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Clint Hurdle: ‘Some Things Need To Be Reexamined’

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Clint Hurdle (Credit: Christian Petersen/Getty Images)

Clint Hurdle (Credit: Christian Petersen/Getty Images)

Rob Manfred was elected the tenth commissioner in MLB history on Thursday, winning a three-man race to succeed Bud Selig, who has held that title since 1992.

Pirates manager Clint Hurdle knew that piece of information, but he really hasn’t had much time to think about it – and understandably so. Pittsburgh, 64-57 entering play Aug. 15, trails Milwaukee by two-and-a-half games in the NL Central and has a half-game lead on San Francisco in the Wild Card standings.

“Truthfully, I’ve got a little bit more on my plate right now,” Hurdle said on The Morning Show. “I am very confident that the search group – the committee that was put together – did their due diligence, did their work, had their interviews and (have) chosen a man that they feel can continue to push this game forward.”

Of course, that’s not to say Selig didn’t push the game forward. In fact, if anyone thinks that, they might need to have their head examined.

“I have a different viewpoint than a lot of people,” Hurdle said. “I don’t spend a lot of time on talk radio, but this whole Bud Selig transition thing – it’s amazing how many unqualified people . . . comment about the job he did or didn’t do as we move forward. Feelings aren’t facts. If you look at the facts of the game, it’s never been more vibrant, it’s never been more economically solvent and it’s never been more global.”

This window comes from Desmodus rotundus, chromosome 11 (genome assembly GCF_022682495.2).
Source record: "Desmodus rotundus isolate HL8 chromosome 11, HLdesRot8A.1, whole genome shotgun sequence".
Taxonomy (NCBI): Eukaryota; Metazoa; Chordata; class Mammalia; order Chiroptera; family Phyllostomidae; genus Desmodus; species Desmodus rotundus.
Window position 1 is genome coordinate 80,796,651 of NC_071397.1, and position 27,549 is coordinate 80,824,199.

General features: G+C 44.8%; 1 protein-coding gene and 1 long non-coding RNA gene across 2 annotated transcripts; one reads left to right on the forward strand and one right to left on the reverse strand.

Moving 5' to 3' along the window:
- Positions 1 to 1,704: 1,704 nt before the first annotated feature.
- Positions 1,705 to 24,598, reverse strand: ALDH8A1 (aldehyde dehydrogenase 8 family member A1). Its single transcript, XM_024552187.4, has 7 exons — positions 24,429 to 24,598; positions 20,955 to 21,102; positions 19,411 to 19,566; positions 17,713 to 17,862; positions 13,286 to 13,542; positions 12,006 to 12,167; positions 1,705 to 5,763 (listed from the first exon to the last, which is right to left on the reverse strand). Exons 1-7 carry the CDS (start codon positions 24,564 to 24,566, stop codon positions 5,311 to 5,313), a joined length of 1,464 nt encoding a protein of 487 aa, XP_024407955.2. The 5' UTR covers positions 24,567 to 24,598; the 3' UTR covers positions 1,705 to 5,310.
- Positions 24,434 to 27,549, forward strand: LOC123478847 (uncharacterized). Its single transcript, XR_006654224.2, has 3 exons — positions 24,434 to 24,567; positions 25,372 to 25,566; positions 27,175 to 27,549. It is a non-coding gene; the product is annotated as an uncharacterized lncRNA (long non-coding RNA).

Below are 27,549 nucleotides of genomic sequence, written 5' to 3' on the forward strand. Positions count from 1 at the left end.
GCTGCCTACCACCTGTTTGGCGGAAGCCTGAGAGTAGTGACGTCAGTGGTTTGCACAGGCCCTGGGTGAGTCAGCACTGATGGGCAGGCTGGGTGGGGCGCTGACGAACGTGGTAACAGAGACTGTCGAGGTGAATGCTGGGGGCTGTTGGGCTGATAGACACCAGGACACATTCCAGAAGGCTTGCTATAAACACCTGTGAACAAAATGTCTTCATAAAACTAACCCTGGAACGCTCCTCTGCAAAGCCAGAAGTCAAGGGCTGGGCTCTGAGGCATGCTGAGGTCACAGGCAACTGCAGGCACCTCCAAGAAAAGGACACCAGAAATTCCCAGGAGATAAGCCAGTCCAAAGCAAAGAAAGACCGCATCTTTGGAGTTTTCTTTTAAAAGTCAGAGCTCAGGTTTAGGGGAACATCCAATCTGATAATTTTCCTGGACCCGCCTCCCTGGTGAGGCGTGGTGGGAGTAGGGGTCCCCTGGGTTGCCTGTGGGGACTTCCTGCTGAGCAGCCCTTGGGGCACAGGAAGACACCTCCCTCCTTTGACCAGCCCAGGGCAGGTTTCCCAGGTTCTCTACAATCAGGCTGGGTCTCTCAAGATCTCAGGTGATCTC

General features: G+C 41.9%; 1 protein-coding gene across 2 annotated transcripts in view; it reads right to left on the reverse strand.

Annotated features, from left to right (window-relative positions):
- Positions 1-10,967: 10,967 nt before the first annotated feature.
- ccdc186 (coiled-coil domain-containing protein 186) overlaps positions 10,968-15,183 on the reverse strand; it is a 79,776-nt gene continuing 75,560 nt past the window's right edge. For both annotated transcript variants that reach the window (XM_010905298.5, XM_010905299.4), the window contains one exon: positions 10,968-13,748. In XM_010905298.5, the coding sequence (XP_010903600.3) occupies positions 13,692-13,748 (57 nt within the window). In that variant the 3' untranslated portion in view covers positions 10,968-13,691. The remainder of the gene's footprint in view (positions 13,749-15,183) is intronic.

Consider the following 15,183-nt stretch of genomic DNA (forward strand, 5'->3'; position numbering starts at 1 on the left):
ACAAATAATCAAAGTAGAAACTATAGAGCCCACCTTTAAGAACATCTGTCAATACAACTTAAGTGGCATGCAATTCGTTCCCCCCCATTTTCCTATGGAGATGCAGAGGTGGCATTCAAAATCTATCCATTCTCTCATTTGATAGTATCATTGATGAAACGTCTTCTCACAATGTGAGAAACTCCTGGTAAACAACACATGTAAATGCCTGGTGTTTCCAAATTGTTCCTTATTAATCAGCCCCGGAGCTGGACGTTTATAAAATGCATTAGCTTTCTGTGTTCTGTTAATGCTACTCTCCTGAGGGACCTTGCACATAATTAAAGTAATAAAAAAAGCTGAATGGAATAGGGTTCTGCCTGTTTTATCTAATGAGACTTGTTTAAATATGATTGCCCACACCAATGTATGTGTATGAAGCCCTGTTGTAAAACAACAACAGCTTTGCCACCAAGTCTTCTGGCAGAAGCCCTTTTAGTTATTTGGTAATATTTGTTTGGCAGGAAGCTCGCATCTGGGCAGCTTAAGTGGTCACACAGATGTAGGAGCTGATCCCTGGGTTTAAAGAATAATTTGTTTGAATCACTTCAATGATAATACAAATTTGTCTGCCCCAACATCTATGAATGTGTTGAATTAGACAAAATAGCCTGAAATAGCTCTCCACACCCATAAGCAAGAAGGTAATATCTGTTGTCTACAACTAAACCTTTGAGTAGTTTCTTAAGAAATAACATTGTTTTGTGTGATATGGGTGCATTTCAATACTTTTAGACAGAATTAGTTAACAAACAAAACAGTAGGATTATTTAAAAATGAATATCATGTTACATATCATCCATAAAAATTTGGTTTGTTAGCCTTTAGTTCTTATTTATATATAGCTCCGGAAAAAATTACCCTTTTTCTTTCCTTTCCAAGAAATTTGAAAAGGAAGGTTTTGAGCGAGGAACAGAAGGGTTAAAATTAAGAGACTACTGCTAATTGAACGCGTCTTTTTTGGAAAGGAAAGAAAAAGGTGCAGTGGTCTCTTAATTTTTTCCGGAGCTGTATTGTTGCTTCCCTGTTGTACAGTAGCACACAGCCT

Take the Wild Card for example. No, not the second one. The first one.

“The first time they reached for the Wild Card, (people said), ‘Oh my gosh, it’s going to ruin the game,’” Hurdle recalled. “Well, it truly reinvigorated the game. The second Wild Card was another stroke of genius. I do believe Bud has . . . helped the game move forward.”

Hurdle doesn’t know what Manfred’s first move as commissioner should be, but if the fans had their say, it would probably be improving the pace of play. Simply put, it shouldn’t take four hours to play a baseball game, especially a low-scoring one.

“I do know there are some challenges that are coming with the game, and I think things need to be reexamined,” Hurdle said. “(But) we’ve made so many positive strides. I’m sure we’re going to continue to try to maintain that (success). I shouldn’t even say maintain. We’re trying to push this thing forward. We’re not trying to sustain anything in our industry. We’re trying to get better each and every day.”

The same can be said for the Pirates, who have been without Andrew McCutchen (fractured rib) for almost two weeks. Pittsburgh has gone 5-5 without the reigning NL MVP, who is eligible to come off the DL on Tuesday.

“It’s next man up,” Hurdle said of his team’s mindset. “It’s not like you hope that (the next) guy’s going to (produce). Every man in that locker room looks at the next man up and expects him to carry his lunchbox to work and get things done. That next man up also expects to get things done.”

The Pirates have endured numerous injuries this season, both in the rotation and in the field. Still, they have a chance to make the playoffs for the second consecutive season – this after missing the postseason every year for two decades.

“We have a good team, and we’re confident in each other’s abilities,” Hurdle said. “You just go out and you play. You respect everything, you fear nothing and you figure out a way to meet the demands of the game.”

 

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